• 14. The Different (1) – PCTs not indexed Missing disclosure for patent families where national applications have published a few days before PCT applications which is a drawback of fast indexing. DE 19842894 (pub. 23.03.2000), claim 5: 46 different mixtures vs. WO 00/16627 (pub. 30.03.2000), claim 5: 146 different mixtures As a consequence on July 1, 2008 CAS began adding as basic patents both Patent Cooperation Treaty (PCT) applications and their original national equivalents 14 Classification: PUBLIC
  • 15. Additional matter added at the time X+12 to the PCT application PRIORITY APPLICATION Additional priorities Foreign Filings via PCT route and non-PCT countries PUBLICATION of the PCT (and national application) New research and development X Priority date 15 X2 X3 X + 12 months X + 18 months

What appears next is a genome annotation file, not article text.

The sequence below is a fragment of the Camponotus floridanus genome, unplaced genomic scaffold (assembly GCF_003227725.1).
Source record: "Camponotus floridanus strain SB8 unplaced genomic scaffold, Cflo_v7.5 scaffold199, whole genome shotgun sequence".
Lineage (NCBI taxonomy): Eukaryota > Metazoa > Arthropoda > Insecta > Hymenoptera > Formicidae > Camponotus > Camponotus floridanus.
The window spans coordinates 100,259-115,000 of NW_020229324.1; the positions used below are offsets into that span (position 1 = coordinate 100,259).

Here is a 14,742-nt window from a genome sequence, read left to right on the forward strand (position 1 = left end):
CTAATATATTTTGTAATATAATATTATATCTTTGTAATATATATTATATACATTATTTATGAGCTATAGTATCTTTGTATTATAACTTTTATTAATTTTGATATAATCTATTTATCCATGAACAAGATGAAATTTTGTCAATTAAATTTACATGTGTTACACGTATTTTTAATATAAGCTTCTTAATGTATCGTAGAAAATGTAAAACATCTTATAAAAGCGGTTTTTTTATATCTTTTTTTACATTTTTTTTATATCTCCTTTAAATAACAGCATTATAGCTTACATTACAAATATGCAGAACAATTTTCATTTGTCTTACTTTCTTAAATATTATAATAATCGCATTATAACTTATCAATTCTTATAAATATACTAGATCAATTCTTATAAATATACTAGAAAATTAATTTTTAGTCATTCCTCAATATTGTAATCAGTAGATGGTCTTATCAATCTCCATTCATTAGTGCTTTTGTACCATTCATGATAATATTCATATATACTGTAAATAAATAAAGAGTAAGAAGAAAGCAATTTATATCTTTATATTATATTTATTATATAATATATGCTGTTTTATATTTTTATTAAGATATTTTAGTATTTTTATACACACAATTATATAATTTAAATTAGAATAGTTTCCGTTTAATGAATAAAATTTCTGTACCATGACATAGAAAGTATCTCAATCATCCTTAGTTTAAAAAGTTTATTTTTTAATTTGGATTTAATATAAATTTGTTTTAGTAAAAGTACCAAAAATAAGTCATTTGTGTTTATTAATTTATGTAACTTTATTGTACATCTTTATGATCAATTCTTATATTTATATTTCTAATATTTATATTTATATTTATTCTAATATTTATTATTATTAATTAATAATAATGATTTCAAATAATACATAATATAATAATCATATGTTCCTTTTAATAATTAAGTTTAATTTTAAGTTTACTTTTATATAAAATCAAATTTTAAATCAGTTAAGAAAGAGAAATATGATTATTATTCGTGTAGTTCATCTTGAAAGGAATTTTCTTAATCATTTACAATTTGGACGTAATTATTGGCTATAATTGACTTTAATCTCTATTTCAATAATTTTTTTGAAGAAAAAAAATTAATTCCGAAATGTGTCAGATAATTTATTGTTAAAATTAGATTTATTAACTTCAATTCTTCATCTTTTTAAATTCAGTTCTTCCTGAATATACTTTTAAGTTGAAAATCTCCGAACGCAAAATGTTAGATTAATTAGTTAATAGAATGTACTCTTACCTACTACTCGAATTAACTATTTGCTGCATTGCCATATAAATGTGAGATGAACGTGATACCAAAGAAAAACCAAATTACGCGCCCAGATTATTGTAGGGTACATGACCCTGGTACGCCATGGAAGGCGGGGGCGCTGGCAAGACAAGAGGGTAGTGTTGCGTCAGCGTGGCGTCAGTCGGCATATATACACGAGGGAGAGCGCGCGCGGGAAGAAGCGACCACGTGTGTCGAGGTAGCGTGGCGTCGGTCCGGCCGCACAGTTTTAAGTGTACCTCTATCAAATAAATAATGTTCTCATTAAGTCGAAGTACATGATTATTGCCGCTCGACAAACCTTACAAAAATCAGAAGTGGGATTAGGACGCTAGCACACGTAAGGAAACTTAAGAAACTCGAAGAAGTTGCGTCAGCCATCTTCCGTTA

• 16. The Different (2) – Mixture indexing Typical “list mixture” claim: A composition comprising at last one compound selected from a list A (A1, A2, A3, A4,….) and at least one compound selected from a list B (B1, B2, B3, B4,…..). There is no indexing in place which would allow to retrieve only mixtures where two compounds are in different lists. Mixture searches retrieve 95-99% of non-relevant records. 16 Classification: PUBLIC
  • 17. Example: a FTO search for a two-component mixture of dimoxystrobin+trifloxystrobin would retrieve this non-relevant document 17 Classification: PUBLIC
  • 18. The Different (3) – Amended claims Claims of US2001051649, equivalent of EP591764 (German language): Claims of EP591764B2: 18